Low-income households with mortgages will have measures extended to defer property tax payments, under proposals set to go to Cabinet.
Finance Minister Paschal Donohoe will ask colleagues to approve the extension of mortgage interest deferral relief for local property tax (LPT) liabilities. This will benefit close to 2,000 households.
Theunderstands this relief will only be extended for one year more as the Finance Minister, Revenue, and the Taoiseach among others are examining an overall review of the LPT for all households.
This follows rises in property values and concern about subsequent LPT rates to apply once a freeze on increases ends next year. Mr Donohoe has said he wants LPT bills to remain roughly the same.
Cabinet will be told this week that, as next year’s property tax payments fall due in November, reliefs need to be extended in legislation this month.
A number of reliefs are available for LPT liabilities, including income threshold, for representatives of a deceased person, for personal insolvency, and for hardship reasons.
Income thresholds for LPT reliefs can be increased by thousands of euro. Thresholds for qualifying for relief can be increased by amounts equivalent to 80% of mortgage interest paid by the liable person.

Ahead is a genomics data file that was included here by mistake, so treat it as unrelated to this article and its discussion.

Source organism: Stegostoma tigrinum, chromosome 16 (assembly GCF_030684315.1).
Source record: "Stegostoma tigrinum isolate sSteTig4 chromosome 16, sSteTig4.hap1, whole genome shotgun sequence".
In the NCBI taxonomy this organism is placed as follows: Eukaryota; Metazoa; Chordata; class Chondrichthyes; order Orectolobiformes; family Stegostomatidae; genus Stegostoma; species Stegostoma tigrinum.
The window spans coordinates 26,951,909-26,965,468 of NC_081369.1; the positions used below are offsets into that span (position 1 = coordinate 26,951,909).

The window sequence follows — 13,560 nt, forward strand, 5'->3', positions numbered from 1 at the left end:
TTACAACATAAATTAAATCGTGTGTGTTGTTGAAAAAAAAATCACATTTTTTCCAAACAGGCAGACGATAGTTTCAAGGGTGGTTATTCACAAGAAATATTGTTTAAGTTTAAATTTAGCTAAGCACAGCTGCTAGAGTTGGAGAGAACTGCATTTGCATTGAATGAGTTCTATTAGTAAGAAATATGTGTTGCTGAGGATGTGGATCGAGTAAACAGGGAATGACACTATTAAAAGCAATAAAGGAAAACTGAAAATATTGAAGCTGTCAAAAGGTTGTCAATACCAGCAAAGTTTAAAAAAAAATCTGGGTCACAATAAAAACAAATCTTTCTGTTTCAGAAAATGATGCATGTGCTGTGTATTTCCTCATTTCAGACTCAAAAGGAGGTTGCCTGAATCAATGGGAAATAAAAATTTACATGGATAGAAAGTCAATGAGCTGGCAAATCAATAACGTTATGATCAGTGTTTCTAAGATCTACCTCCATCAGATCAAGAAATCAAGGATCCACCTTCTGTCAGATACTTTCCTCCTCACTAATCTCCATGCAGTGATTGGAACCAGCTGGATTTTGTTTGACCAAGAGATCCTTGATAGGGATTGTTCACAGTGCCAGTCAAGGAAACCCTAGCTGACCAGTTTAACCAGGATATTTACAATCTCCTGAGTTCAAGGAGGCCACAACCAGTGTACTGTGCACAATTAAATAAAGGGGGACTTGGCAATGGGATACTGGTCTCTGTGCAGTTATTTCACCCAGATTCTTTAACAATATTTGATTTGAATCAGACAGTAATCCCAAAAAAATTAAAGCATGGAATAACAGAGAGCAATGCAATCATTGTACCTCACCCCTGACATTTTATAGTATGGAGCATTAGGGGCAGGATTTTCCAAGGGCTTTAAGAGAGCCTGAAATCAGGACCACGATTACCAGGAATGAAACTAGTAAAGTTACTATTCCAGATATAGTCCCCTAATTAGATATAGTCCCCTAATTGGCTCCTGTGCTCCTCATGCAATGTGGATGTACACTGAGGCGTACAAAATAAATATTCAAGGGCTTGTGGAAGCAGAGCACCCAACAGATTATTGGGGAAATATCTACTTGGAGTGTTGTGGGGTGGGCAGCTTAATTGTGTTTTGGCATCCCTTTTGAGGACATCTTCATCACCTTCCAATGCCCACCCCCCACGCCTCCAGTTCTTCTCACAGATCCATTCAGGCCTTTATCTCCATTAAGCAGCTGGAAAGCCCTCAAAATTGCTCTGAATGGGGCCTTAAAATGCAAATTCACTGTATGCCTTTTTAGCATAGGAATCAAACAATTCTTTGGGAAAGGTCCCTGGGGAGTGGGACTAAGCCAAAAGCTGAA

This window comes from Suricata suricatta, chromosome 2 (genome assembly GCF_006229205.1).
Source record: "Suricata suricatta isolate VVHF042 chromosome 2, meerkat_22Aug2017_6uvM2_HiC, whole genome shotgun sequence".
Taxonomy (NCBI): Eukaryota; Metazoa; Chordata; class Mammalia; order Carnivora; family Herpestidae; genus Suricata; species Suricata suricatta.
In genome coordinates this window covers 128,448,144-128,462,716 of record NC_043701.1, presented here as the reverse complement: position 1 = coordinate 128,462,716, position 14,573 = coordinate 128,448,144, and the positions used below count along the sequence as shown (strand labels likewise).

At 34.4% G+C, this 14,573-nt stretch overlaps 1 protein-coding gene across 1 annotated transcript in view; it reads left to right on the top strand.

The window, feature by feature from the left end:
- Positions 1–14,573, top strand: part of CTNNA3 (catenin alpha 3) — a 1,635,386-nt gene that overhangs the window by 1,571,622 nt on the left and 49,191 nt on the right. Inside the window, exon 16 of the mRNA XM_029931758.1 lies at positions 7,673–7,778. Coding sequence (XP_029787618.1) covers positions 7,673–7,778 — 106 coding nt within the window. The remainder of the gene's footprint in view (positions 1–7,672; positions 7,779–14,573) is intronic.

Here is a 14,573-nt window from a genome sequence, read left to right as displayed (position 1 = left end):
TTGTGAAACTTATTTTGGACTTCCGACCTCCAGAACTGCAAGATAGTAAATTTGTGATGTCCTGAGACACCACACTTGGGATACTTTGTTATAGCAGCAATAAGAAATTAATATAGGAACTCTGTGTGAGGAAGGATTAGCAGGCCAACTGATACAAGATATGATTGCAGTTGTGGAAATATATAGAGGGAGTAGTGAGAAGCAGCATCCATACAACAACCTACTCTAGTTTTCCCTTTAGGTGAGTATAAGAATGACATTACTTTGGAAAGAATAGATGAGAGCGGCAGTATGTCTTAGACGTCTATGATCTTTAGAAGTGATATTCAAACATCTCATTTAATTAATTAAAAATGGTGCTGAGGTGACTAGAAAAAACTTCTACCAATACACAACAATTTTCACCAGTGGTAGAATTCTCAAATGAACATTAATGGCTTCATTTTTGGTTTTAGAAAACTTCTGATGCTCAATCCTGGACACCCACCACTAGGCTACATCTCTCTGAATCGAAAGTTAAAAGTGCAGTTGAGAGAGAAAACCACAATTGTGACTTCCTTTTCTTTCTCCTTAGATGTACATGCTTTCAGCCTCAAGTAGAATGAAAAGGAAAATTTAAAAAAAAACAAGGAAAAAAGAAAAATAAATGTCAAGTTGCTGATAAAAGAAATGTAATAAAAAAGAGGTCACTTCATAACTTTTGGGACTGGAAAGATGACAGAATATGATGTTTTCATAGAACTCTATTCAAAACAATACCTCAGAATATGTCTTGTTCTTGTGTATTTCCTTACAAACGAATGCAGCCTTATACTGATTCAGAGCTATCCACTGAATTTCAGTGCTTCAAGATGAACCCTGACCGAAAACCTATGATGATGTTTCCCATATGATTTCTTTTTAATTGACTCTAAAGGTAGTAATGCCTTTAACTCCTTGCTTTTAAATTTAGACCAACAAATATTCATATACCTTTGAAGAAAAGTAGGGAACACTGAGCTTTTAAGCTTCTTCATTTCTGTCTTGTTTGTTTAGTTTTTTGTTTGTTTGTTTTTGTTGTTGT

A single person’s income must be below €15,000 for a full deferral. Partial deferral is allowed if income is below €25,000. These rise for couples. The thresholds are also increased by adding the figure equivalent to 80% of the mortgage interest relief, thereby potentially raising it by several thousand euro.
Cabinet will be told there are almost 2,000 deferral claims this year but that this could rise. The move is expected to cost less than €1m. The Government has yet to agree changes to new LPT rates. The freeze on rates ends next year, when households must again assess the values of properties. With huge rises in house values, the fear is that there would be big increases in LPT bills.
The Cabinet is tomorrow also expected to agree to increases in judges’ pay, in line with agreements to restore public sector rates and unravel Fempi measures introduced in the recession.
Restoration of judges’ pay must be agreed separately. Salary scales have already been adjusted twice in the last year, when pay restoration was applied for those earning over €110,000, including judges. Under this third round of restoration, new levels for judges appointed before 2012 will see the chief justice paid €247,443, High Court president €229,896 and a Supreme Court judge €215,860.